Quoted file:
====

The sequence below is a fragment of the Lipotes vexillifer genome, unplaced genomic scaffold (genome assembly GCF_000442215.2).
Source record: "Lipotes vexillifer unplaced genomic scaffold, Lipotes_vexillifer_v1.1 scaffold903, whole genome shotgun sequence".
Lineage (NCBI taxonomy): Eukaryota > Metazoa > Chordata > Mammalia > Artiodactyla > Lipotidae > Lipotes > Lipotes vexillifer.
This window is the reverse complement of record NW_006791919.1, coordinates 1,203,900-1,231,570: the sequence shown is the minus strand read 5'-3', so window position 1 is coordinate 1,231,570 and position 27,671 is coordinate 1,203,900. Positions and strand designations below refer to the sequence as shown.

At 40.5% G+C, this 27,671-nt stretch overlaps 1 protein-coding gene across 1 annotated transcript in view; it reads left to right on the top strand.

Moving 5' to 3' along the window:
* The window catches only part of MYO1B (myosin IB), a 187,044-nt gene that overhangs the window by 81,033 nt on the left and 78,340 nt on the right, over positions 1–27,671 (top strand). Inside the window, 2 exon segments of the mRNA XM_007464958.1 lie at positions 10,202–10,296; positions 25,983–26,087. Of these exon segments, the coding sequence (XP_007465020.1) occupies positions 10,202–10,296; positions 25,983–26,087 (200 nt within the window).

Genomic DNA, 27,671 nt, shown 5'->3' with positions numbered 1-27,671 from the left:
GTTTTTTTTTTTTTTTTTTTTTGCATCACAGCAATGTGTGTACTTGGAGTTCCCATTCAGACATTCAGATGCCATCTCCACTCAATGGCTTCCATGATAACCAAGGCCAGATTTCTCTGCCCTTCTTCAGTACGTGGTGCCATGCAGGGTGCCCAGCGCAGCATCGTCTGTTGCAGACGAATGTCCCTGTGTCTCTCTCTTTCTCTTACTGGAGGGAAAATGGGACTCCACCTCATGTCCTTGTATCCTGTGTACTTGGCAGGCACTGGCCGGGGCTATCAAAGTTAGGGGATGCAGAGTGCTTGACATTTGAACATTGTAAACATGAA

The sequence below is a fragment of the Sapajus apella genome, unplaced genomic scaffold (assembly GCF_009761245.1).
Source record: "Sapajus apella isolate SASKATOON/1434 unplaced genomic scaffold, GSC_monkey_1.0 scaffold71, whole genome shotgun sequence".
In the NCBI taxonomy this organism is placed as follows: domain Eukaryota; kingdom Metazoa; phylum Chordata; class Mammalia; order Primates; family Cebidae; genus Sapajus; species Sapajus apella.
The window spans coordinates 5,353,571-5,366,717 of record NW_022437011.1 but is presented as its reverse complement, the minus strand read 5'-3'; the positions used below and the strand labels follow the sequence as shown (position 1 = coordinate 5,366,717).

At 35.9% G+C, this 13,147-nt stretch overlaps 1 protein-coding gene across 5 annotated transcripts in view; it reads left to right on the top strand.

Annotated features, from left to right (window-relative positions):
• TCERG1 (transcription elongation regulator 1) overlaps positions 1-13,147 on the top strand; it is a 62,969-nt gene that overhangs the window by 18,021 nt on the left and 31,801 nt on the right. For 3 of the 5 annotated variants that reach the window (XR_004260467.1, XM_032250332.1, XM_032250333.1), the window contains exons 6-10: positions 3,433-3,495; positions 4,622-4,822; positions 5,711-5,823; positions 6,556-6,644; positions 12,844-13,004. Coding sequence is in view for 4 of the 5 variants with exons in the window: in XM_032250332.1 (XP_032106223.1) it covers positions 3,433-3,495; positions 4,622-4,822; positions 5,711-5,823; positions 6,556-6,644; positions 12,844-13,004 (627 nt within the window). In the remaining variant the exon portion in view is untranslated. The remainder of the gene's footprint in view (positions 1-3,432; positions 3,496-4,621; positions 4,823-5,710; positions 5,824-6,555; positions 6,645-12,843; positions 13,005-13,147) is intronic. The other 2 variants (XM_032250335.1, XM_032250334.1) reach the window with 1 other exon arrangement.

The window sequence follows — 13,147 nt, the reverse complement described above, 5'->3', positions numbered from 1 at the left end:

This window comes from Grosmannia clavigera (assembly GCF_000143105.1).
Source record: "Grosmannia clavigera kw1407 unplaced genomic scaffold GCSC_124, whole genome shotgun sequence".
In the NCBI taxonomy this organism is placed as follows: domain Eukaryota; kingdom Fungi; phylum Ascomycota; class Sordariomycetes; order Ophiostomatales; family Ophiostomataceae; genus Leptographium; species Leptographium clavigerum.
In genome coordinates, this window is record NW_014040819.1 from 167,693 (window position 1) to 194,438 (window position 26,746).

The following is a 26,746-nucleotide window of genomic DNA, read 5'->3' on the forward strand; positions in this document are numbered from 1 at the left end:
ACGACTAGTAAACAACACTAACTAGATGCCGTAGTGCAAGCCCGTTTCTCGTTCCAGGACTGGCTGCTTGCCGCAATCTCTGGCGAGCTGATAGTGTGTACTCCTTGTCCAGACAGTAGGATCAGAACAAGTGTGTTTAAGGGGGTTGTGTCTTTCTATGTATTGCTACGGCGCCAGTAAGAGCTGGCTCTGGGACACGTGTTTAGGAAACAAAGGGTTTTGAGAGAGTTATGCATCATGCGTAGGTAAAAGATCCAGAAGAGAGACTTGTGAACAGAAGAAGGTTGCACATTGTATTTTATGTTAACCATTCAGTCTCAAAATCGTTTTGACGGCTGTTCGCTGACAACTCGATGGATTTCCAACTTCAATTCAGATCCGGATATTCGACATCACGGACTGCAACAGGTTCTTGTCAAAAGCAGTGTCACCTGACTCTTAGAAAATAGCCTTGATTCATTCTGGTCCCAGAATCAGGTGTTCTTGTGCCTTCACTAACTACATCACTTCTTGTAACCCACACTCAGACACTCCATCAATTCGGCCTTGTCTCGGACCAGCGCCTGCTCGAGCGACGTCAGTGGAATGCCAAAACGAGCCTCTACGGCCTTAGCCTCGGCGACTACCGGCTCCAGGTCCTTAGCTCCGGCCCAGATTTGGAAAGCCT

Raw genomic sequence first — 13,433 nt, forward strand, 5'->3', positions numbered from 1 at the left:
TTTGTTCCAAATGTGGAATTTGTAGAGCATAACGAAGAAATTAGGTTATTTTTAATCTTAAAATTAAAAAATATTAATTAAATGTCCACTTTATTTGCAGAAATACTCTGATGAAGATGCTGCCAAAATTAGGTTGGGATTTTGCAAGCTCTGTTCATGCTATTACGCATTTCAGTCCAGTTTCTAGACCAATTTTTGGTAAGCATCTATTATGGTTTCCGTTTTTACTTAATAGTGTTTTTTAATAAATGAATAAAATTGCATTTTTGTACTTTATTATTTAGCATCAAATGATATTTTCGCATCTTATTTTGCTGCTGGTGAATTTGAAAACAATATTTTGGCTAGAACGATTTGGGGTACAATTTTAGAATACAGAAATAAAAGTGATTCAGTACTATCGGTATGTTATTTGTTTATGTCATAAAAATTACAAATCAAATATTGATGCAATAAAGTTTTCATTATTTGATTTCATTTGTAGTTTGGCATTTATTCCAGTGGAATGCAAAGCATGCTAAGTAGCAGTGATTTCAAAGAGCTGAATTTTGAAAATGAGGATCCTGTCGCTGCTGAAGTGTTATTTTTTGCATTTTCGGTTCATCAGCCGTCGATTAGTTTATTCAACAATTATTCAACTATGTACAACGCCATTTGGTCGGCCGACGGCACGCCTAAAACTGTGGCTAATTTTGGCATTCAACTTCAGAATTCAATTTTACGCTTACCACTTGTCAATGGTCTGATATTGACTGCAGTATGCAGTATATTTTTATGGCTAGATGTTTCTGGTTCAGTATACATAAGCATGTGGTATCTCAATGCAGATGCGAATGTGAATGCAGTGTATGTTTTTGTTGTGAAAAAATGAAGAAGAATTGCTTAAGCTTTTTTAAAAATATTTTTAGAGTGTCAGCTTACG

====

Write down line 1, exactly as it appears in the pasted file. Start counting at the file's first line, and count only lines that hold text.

The sequence below is a fragment of the Lipotes vexillifer genome, unplaced genomic scaffold (genome assembly GCF_000442215.2).